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Savannah Harbor deepening moves to fast track
With the swipe of a pen late last month, U.S. Assistant Secretary of the Army Jo-Ellen Darcy signed off on the Savannah Harbor Expansion Project, propelling the 15-year effort to deepen the Savannah River channel from the hoping, planning and seemingly endless study phase toward the long-awaited reality of mitigation, contract letting and — finally — digging. Darcy’s “Record of Decision” confirms that the proposed plan is in the nation’s best interest and allows the U.S. Army Corps of Engineers, which began studying the project’s feasibility in 1999 at the direction of Congress, to move forward with construction. Under the project, the Corps of Engineers will deepen the Savannah River channel from 42 to 47 feet, allowing larger and more heavily loaded container vessels to call on the port with fewer tidal delays. Savannah Morning News
Submitted 1 years 349 days ago

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Consultant hired to develop plans for downtown Louisville bourbon district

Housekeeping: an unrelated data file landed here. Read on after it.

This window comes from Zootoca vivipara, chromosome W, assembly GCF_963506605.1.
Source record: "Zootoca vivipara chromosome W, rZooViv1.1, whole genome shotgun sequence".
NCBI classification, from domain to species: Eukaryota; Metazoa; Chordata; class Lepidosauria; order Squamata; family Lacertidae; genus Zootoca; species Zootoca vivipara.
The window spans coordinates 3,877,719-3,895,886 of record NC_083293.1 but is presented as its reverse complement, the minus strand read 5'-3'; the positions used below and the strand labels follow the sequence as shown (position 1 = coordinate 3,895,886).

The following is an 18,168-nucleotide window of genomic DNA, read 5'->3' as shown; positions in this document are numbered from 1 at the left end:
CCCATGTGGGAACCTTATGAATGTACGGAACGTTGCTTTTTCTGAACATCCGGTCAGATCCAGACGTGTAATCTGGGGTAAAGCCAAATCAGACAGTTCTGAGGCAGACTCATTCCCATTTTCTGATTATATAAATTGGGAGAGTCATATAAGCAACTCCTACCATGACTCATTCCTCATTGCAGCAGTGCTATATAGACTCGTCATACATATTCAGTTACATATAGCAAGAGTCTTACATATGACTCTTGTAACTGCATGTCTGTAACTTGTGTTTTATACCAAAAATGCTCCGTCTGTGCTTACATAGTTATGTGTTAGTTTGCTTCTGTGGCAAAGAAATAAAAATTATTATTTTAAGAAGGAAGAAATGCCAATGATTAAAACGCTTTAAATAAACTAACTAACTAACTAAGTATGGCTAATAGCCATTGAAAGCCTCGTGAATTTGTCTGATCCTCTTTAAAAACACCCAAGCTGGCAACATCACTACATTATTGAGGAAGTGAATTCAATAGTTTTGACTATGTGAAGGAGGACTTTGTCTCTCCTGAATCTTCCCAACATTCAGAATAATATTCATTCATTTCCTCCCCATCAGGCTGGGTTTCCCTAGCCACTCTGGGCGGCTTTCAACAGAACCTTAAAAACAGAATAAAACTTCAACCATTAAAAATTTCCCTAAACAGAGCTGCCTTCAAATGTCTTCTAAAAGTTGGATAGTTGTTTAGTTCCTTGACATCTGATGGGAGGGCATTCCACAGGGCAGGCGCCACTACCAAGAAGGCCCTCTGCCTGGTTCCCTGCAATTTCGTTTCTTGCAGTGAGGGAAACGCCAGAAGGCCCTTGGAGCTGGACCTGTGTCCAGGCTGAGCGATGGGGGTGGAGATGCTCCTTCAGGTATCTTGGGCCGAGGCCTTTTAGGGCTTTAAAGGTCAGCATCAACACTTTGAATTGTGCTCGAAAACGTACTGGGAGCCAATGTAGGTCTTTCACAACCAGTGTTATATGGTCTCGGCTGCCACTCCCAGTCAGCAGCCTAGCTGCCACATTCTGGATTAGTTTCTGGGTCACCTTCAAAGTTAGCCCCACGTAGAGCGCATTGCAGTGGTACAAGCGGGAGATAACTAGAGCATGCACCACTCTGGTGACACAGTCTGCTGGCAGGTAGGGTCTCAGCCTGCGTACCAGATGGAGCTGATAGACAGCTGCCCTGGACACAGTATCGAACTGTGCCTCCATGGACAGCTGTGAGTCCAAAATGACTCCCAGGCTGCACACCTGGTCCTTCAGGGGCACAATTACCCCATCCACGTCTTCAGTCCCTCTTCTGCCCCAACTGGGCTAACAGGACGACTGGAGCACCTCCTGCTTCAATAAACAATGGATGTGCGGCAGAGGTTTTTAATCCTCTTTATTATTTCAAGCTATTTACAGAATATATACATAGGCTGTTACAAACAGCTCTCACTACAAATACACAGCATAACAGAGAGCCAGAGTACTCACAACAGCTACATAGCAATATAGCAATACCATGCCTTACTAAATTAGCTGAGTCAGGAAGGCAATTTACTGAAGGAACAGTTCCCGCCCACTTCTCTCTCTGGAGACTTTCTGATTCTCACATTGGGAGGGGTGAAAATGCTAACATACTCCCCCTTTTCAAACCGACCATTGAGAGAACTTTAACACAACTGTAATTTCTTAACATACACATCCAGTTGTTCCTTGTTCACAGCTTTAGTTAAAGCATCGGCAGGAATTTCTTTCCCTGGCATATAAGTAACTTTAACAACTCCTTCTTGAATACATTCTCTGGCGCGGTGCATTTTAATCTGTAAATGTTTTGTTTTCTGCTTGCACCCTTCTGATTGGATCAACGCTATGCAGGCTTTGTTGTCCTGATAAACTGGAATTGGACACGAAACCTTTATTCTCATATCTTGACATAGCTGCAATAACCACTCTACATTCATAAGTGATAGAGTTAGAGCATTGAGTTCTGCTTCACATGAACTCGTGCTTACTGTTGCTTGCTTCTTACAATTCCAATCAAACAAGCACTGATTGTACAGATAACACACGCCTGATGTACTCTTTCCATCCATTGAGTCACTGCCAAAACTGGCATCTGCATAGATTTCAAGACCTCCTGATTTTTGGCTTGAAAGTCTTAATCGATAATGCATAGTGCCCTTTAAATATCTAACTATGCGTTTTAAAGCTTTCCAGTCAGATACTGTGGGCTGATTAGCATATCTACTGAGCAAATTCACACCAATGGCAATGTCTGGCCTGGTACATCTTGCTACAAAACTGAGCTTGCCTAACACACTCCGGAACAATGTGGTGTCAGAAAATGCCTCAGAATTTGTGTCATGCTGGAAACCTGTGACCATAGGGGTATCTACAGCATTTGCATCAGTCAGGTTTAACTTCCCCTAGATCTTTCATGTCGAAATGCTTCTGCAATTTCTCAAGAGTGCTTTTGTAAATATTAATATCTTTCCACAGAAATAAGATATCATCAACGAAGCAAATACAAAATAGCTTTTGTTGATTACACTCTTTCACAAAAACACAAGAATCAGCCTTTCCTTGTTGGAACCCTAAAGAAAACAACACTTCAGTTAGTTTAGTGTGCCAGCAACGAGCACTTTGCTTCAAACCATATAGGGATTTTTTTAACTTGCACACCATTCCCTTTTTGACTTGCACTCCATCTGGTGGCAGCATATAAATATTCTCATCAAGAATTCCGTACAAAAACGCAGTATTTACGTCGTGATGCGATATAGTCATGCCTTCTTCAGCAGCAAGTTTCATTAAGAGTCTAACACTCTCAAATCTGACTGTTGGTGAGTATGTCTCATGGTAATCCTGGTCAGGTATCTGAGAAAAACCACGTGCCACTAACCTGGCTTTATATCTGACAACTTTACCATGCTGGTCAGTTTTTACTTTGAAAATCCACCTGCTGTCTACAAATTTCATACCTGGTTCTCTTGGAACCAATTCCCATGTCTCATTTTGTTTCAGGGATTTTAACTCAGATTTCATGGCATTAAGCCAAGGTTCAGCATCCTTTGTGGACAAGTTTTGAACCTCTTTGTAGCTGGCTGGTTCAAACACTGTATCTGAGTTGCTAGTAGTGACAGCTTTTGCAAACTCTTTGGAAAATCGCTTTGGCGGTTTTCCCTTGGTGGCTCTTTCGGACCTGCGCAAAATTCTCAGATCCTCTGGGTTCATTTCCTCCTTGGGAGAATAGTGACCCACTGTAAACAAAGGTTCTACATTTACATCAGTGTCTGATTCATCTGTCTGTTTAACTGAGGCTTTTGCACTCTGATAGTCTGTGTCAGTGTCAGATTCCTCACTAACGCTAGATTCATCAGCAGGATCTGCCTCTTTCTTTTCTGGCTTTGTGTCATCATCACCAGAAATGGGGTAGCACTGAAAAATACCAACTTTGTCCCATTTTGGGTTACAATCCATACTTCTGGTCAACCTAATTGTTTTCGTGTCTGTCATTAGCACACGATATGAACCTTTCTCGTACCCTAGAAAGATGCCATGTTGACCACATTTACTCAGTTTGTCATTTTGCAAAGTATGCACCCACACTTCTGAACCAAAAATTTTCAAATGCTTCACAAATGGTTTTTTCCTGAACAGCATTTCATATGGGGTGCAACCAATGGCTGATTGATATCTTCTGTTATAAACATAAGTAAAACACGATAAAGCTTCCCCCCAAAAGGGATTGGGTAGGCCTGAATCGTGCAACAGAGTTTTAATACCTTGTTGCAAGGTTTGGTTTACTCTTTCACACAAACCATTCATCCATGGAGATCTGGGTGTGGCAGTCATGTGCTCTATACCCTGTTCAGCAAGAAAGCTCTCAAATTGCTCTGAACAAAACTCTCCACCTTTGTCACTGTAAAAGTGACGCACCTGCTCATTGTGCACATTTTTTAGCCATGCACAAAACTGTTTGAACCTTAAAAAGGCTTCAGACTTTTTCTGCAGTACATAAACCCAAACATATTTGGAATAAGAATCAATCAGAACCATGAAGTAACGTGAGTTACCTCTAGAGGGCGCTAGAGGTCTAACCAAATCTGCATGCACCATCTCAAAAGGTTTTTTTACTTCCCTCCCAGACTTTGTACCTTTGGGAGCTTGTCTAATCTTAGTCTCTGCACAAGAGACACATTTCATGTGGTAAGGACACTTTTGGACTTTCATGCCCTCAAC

Downtown officials have hired a consultant to figure out ways to market and to draw new business to a planned bourbon district centered along Main Street that they envision as a major new tourism draw and an economic-development force. The whiskey industry flourished along Main Street into the early 20th century; the street was long dotted with whiskey-related offices, warehouses and distilling businesses. “The goal is to determine how to establish and build a ‘bourbon experience’ in downtown Louisville, beyond what we currently have,” said Alan DeLisle, executive director of the Louisville Downtown Development Corp., the city’s lead agency on central-business district projects and the group that recently hired the consultant. Louisville Courier-Journal
Submitted 1 years 349 days ago

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Clinton stirs Raleigh, N.C. rally as campaign nears the wire
RALEIGH -- Bill Clinton acted as salesman-in-chief for Barack Obama Sunday, both touting the president’s policies as having saved the country from a Depression, while writing off Mitt Romney’s proposals as the failed “trick-down” economics of the past. The former president said Obama’s policies of investing in public-private partnerships in research, and education, and student loans that have helped fuel the rapid growth of the Research Triangle. “You are going to vote your hopes rather than your fears North Carolina,” Clinton told a crowd in Raleigh’s Pullen Park, that park officials estimated at 4,000. Raleigh News & Observer